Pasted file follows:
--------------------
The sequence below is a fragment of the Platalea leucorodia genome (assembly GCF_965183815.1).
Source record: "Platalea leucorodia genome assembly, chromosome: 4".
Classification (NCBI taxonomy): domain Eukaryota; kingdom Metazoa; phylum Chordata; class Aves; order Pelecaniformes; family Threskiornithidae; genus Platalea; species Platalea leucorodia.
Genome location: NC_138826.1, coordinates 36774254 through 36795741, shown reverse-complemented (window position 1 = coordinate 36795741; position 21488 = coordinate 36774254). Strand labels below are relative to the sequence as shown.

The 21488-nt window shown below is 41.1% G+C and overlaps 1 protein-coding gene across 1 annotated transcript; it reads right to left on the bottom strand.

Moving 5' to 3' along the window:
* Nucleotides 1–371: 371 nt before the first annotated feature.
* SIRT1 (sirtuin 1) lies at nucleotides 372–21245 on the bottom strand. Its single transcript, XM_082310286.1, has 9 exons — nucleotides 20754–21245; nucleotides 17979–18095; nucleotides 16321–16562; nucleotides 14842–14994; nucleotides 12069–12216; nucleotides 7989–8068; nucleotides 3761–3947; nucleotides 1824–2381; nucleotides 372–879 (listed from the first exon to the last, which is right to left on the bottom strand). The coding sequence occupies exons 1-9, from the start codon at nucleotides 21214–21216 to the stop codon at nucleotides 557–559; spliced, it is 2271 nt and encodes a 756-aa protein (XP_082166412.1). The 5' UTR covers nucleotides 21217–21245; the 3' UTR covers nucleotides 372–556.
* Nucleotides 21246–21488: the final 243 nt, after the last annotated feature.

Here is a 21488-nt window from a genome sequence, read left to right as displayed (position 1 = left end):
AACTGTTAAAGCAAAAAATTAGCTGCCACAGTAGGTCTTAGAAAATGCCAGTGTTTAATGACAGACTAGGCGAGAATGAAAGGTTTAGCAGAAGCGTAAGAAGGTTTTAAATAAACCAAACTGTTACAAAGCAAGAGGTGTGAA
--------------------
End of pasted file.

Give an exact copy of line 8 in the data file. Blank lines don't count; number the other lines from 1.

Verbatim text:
* SIRT1 (sirtuin 1) lies at nucleotides 372–21245 on the bottom strand. Its single transcript, XM_082310286.1, has 9 exons — nucleotides 20754–21245; nucleotides 17979–18095; nucleotides 16321–16562; nucleotides 14842–14994; nucleotides 12069–12216; nucleotides 7989–8068; nucleotides 3761–3947; nucleotides 1824–2381; nucleotides 372–879 (listed from the first exon to the last, which is right to left on the bottom strand). The coding sequence occupies exons 1-9, from the start codon at nucleotides 21214–21216 to the stop codon at nucleotides 557–559; spliced, it is 2271 nt and encodes a 756-aa protein (XP_082166412.1). The 5' UTR covers nucleotides 21217–21245; the 3' UTR covers nucleotides 372–556.